The British Urban Regeneration Agency (BURA) announced this week that it is to go into voluntary liquidation – hopefully to be replaced before too long by a new streamlined version. Like community development – the regeneration world is dominated by the culture and language of the professionals. This article calls on the replacement body to be more attuned to ordinary citizens at the frontline – local people leading. See, https://senscot.net/?viewid=9931
The number of people using payday loans (salary advances) has quadrupled in the last 4 years to 1.2miliion. At current rates of interest, if a £100 loan lasted a year the interest would amount to £400 – on top of the original £100. Here’s a short piece by Faisel Rahman which calls for partnership between mainstream banks and specialist social lenders. See, https://senscot.net/?viewid=9930
Our old pal Andy Wightman – the intrepid land reform campaigner – has published a new book called "The Poor Had No Lawyers. Who Owns Scotland (and how they got it)". You can buy straight from the author. See, https://senscot.net/?viewid=9935
NOTICES: We can’t flag all notices here, but more jobs, events and tenders available on our website. See http://www.senscot.net/jobsevents.php . This week:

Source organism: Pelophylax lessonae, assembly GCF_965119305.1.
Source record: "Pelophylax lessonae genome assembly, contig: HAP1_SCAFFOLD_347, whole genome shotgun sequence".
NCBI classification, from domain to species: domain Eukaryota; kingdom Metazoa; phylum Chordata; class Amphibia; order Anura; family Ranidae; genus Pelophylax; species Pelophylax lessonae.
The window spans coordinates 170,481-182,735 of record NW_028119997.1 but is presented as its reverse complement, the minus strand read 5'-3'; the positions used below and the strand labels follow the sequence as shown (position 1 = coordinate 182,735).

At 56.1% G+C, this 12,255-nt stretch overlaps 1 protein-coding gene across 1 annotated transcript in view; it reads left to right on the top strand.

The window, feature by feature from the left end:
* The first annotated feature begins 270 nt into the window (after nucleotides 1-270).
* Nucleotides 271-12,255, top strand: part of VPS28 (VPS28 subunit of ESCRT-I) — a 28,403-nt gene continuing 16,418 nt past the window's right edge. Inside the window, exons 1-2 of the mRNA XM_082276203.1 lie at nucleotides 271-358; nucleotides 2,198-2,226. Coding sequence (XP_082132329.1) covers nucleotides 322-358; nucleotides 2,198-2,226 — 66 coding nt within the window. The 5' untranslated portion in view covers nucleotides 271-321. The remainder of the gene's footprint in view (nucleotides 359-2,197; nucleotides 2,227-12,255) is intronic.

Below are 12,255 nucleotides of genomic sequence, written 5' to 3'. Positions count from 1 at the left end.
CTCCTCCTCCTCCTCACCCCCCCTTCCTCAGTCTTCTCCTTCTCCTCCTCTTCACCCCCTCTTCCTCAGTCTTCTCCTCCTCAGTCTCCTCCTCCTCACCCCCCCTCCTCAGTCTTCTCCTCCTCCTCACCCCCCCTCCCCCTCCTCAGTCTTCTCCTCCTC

JOBS: St Peter’s Edinburgh; Voluntary Arts Scotland; Wester Hailes Health Agency; Mayfield and Easthouses Youth 2000 Project; Gorgie City Farm; Gowrie Care Ltd; Turning Point Scotland
EVENTS: Next steps for social enterprise in Scotland, 2 Sep; Inspiration and Celebration, 8 Sep; Understanding Social Enterprise, 9 Sep; EVOLVE workshops, 23 Sep; Another Lost Generation? 28 Sep;
TENDERS: ITT for an Advertising Campaign – Dundee; Ground Maintenance Contract; Window Cleaning Contract; Collection and Reprocessing of Dry Recyclables and Collection of Food Waste;
NETWORKS 1st: Colin writes: Since the first Social Enterprise Network (Fife SEN) was set up in 2004, the question of membership has always been a sensitive topic – who can and cannot join a Network. The truth is that the SENs are independent bodies – and can do as they see fit. But Senscot has tried to encourage an appropriate level of consistency. Our view is that initial membership should lie solely with existing or emerging social enterprises. Once this principle is established and the founding members have been able to establish the activity and culture of their Network, additional membership should be decided wholly at the discretion of the members themselves. By definition, this initially discounts Intermediary organisations. This approach was ratified at a SENs’ Reps meeting in Glasgow in 2007. However, we are aware of examples across the country where Intermediaries/support orgs have been invited to join SENs on the basis that they are moving towards becoming social enterprises; their support for the local social enterprise community; and the added value they can bring. For more Networks News, see http://www.senscot.net/networks1st/showart.php?articleid=154